It wasn’t so long ago that the Lambirds Academy scandal singed our dignity, when a number of Asian students travelled to beautiful Saint Lucia excitedly in the pursuit of higher education, only to be scammed and abused in multiple ways. Eventually they were reimbursed (reportedly) and allowed to return home but only after a profusion of official promises that turned out to be as fake as the advertisements that had lured them here in the first place. It seemed for more than a year that the system had conspired to cover up its own part in the scam: the students were required to hand over their passports, then were forced to wait for their return. Meanwhile they were not permitted to work. They survived thanks mainly to the generosity of total strangers.
Minister Guy Joseph, MP for Castries South-East, briefly referred to the incident during this week’s House debate of the Agreement Establishing the Caribbean Accreditation Authority for Education in Medicine and other Health Professions (CAAM-HP). He said young Saint Lucians had paid substantial amounts to attend allegedly accredited schools, only to discover much later the contrary truth: that the institutions were not internationally recognized.
Of the many new tertiary education affiliations now based in Saint Lucia, six of them are medical, nursing or health education establishments. Spartan Health Sciences University, previously known as the Saint Lucia Health Sciences University, was established locally 1980. After that it seemed like an outbreak of medical affiliations from 2001 when the first offshore medical school, Destiny University School of Medicine and Health Sciences, settled itself in Saint Lucia. This school was followed by the International American University (IAU) in 2003, then the American International Medical University (AIMU) in Beausejour, Gros Islet in 2007, Atlantic University School of Medicine (AUSM) in Rodney Bay in 2010, and the Washington Medical Sciences Institute in 2011.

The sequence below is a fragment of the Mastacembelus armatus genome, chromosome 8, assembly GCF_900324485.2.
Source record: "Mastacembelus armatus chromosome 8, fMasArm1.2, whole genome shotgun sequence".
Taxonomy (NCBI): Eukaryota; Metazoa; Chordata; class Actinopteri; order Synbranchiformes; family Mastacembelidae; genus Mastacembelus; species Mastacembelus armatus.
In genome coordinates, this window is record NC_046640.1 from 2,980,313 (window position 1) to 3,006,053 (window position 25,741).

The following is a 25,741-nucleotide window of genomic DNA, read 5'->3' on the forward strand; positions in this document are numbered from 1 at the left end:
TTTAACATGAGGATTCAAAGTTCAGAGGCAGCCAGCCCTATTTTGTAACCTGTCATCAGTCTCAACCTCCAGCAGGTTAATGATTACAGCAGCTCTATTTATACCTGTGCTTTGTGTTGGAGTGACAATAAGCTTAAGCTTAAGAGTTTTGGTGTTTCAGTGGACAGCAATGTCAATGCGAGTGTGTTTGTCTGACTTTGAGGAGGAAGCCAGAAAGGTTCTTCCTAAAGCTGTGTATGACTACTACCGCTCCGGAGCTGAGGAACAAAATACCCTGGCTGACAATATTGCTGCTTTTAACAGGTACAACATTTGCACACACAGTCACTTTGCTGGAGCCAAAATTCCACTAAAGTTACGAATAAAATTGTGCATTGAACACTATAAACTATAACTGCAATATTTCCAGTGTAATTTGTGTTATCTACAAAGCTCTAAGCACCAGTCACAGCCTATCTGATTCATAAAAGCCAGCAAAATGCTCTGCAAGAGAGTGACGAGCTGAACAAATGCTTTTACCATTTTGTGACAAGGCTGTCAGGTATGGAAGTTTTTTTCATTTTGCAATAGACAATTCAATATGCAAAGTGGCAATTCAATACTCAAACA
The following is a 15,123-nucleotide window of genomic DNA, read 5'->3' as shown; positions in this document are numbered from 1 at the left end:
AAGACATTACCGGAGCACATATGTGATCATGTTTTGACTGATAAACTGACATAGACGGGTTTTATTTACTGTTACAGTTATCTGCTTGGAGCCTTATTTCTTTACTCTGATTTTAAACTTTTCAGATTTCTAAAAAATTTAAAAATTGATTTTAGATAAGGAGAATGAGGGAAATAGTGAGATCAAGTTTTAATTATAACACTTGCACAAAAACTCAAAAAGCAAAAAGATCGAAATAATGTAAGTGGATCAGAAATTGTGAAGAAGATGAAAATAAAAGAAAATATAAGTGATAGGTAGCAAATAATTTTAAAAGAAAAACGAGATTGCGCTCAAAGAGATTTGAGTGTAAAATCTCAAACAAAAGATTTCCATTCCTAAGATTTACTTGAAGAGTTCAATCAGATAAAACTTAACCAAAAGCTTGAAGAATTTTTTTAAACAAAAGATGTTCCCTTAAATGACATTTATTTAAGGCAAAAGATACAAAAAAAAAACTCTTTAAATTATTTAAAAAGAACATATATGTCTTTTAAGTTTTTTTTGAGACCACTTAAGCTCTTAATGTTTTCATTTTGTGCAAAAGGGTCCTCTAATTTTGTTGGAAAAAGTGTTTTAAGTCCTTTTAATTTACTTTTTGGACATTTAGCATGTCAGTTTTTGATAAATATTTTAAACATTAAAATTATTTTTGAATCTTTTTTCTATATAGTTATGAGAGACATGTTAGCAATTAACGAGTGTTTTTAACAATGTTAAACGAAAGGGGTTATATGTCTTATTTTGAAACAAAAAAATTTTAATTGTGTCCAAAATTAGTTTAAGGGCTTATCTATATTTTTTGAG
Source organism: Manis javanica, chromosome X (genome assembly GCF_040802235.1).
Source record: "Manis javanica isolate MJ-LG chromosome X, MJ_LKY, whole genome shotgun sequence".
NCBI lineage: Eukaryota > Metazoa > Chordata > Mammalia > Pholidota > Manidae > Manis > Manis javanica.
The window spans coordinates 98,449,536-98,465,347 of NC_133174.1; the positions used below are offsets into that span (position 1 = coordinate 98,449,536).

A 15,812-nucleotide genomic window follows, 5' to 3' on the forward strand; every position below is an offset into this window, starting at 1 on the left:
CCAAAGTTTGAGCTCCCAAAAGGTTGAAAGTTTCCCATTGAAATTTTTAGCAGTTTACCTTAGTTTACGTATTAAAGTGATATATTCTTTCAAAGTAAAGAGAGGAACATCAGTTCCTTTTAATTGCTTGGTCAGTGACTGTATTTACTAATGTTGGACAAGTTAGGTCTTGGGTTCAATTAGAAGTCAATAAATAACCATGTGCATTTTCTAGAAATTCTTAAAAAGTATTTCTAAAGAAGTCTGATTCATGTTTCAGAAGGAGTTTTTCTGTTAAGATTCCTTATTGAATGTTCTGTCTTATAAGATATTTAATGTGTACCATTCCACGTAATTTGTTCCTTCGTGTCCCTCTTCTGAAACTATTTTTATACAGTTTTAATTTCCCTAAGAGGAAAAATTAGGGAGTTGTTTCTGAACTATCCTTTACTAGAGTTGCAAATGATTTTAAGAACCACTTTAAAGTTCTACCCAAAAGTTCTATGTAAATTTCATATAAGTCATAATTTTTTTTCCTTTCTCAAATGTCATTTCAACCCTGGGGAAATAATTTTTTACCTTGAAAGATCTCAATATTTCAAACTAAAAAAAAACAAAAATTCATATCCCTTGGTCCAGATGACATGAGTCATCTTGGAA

An offshore school provides education to mostly foreign students who plan on practising in the United States or Canada. In contrast are our public schools such as the nursing programme available at the Sir Arthur Lewis Community College which serves to edify local students who plan on working here. Naturally, offshore schooling would have to follow international accreditation guidelines to be accepted in other countries.
Said MP Joseph, accreditation has been an issue with which some of the universities have struggled over the past several years.
At the height of the Lambird’s Academy saga, the CEO of AIMU appeared on Rick Wayne’s TALK in 2015. When questioned about his school’s status, he failed to give a clear response but he bragged about Kenny Anthony’s involvement as a lecturer at his school. It is not clear whether the then House opposition leader was aware of the accreditation status of the school – now involved in litigation.
Students who completed their medical programmes at the Spartan Health Sciences University before January 1, 2009 are not allowed to take the Professional and Linguistic Assessments Board (PLAB) tests. This assessment would acknowledge that international medical graduates are qualified to practise medicine or health science in the United Kingdom. The rest of the medical establishments in Saint Lucia are listed under “qualifications which may be acceptable” for the PLAB test, meaning individuals are still not sure of being able to do the test.
The Medical Council of Canada recently posted that students from AIMU, AUSM, IAU, Washington Medical Sciences Institute and College of Medicine and Health Sciences (Destiny University) will not be eligible to apply for licensure or services of the Council if they have graduated after January 1, 2018. The situation is similar with the US.
“Over the years, we have not had the necessary legislation to be able to hold institutions that come to this country accountable for what they are proposing,” said MP Guy Joseph, hence the bill to establish the CAAM-HP which was adopted by the House this week.
But what about the students who attended school before this bill was passed? Some fear they’ve wasted time and money. Others worry about where they will find the funds to pay for tuition at an accredited university. Still others who have graduated wonder what their next move might be. At this week’s House meeting Prime Minister Chastanet acknowledged successive governments had not been stern enough with the locally-based schools but he would now seek a special arrangement with the overseas authorities.